ORLANDO, FL (RNN) - The parents of a Florida A&M University drum major killed in a hazing incident plans to sue the university and the bus company that was driving the band to a football game in an effort to get official information about their son's death.
Christopher Chestnut, attorney for the family, told reporters Tuesday the bus was "running" when Robert Champion Jr. was beaten to death at the back of the vehicle, according to witness interviews during the family's own investigation.
Chestnut said there are indications the drum major may have been beaten more severely than other band members, but, contrary to rumors, the beating had nothing to do with his sexual orientation.
"This is not a hate crime," Chestnut said. "This is a hazing crime."
The family speculates Champion may have borne a brunt of the abuse due to his serious nature and his tendency to stick to the rules.
"My son loved his music. He was very serious about how he did," said Pam Champion, the victim's mother. "He was a perfectionist and he expected everyone else to be, too."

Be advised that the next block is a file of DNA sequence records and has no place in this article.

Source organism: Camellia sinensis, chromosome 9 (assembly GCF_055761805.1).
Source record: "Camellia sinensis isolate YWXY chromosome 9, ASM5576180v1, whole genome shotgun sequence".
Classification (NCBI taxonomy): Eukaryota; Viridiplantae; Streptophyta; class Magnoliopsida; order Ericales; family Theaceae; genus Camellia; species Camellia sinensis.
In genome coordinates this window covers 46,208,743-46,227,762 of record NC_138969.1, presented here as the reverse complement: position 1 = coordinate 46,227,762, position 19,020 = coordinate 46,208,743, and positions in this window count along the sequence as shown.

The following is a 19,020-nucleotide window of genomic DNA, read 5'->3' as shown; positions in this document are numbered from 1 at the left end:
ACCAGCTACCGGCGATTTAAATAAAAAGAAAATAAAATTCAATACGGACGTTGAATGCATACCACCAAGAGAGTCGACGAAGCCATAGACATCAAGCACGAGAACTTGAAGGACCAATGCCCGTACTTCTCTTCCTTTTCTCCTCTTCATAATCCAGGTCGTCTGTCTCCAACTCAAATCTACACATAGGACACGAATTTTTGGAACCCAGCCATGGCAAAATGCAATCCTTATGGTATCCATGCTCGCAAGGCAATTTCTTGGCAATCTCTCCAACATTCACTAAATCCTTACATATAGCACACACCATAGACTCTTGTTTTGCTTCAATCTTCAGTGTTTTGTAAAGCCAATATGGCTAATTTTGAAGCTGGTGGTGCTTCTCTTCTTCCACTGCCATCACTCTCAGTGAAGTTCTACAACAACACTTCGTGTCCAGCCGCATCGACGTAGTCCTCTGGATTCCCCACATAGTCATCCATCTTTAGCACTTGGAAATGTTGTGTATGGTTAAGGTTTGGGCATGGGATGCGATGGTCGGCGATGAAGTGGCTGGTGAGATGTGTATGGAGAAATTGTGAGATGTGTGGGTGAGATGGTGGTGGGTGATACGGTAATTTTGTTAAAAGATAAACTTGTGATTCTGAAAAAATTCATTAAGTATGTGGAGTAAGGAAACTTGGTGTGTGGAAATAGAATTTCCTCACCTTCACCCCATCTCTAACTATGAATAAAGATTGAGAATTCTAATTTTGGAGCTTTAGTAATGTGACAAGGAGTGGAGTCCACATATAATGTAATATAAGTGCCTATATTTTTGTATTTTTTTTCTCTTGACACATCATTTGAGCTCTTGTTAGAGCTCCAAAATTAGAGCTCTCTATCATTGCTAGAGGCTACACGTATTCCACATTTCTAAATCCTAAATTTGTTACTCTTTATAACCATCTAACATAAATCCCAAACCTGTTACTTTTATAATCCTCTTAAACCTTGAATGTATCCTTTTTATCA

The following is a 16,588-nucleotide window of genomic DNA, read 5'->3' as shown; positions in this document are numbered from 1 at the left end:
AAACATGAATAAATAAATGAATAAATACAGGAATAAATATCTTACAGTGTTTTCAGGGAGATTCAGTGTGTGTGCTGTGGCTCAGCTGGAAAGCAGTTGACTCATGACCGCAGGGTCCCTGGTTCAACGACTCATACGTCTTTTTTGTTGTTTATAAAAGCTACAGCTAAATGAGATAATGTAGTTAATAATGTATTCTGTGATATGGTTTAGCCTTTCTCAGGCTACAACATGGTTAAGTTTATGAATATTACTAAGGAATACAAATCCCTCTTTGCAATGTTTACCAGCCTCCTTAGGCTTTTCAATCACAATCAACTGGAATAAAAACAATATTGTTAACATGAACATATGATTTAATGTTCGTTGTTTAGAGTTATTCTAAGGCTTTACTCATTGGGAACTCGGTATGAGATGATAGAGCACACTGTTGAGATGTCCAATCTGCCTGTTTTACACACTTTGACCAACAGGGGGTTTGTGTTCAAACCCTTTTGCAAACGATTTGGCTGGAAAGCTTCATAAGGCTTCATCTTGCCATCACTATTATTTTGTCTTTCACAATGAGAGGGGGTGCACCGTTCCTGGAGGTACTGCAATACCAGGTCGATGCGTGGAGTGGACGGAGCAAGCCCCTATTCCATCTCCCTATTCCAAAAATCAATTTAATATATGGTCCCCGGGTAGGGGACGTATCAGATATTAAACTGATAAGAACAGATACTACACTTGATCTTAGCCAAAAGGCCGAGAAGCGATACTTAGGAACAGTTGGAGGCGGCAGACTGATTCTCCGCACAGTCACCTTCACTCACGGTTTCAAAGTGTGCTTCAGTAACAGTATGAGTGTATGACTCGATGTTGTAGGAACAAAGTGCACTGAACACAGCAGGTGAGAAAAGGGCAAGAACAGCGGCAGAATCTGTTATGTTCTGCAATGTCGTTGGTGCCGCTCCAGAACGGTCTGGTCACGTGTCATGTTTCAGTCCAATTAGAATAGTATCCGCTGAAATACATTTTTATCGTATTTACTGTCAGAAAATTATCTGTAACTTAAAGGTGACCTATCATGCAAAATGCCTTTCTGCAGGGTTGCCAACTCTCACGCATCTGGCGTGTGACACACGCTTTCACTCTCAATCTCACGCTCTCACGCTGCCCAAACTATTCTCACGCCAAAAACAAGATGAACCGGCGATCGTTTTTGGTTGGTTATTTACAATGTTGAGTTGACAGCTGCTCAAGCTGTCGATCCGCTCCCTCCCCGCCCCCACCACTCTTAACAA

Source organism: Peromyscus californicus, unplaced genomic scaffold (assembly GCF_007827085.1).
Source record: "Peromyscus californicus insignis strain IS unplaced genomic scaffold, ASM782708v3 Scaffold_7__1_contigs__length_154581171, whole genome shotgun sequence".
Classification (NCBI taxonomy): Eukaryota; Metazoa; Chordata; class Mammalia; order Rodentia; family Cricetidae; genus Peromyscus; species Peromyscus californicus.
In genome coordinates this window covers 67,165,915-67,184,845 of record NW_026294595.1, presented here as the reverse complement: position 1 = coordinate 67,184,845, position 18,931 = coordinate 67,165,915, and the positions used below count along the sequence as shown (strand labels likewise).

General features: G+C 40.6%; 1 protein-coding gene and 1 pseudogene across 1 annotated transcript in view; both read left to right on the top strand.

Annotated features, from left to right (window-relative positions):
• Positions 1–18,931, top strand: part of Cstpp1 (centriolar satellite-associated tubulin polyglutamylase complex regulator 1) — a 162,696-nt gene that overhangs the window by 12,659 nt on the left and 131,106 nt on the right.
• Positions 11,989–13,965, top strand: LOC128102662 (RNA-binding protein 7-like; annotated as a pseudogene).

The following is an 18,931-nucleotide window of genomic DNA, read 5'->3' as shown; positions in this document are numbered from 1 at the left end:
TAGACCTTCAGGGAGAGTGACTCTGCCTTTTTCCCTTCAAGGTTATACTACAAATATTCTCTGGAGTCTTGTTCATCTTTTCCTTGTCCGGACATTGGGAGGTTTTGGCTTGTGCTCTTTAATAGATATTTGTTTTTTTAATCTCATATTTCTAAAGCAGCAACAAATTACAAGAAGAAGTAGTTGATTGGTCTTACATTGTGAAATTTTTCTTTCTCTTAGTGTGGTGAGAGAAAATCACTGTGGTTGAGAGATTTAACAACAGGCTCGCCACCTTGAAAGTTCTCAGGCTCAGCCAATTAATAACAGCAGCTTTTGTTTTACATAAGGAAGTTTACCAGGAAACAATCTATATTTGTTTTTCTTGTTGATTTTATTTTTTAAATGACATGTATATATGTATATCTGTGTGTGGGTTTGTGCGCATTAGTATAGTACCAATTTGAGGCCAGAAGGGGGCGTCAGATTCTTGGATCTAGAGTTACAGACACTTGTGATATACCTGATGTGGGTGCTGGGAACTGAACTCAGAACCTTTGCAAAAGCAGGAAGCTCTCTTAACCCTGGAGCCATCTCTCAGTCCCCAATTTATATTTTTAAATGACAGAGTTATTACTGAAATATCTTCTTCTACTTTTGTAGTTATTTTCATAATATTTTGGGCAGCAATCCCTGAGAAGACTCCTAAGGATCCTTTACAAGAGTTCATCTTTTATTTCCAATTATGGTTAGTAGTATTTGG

The family also believes the hazing may have been retaliatory.
"Robert Champion was a poster boy for anti-hazing," Chestnut said.
According to Florida law, the family can't file charges against FAMU until six months have passed, as the school is a public institution. They plan to amend their complaint to include FAMU after the six-month period is over.
Robert Champion died Nov. 19, 2011 from a severe beating, according to the autopsy report. He was 26.
The medical examiner noted that the drum major "collapsed and died within an hour of a hazing incident during which he suffered multiple blunt trauma blows to his body." The death was ruled a homicide.
Robert Champion's death brought the issue of hazing back into the public spotlight and revealed the dark underbelly of the highly acclaimed FAMU Marching 100.
Shortly before his death, three band members were arrested for beating another band member whose thigh bone was broken, allegedly another act of hazing.
Police have yet to charge anyone in Champion's case.
In response to the drum major's death, the FAMU Board of Trustees on Jan. 2 approved of an anti-hazing committee to research how to battle incidents of hazing among students. The committee will not be investigating Champion's death.
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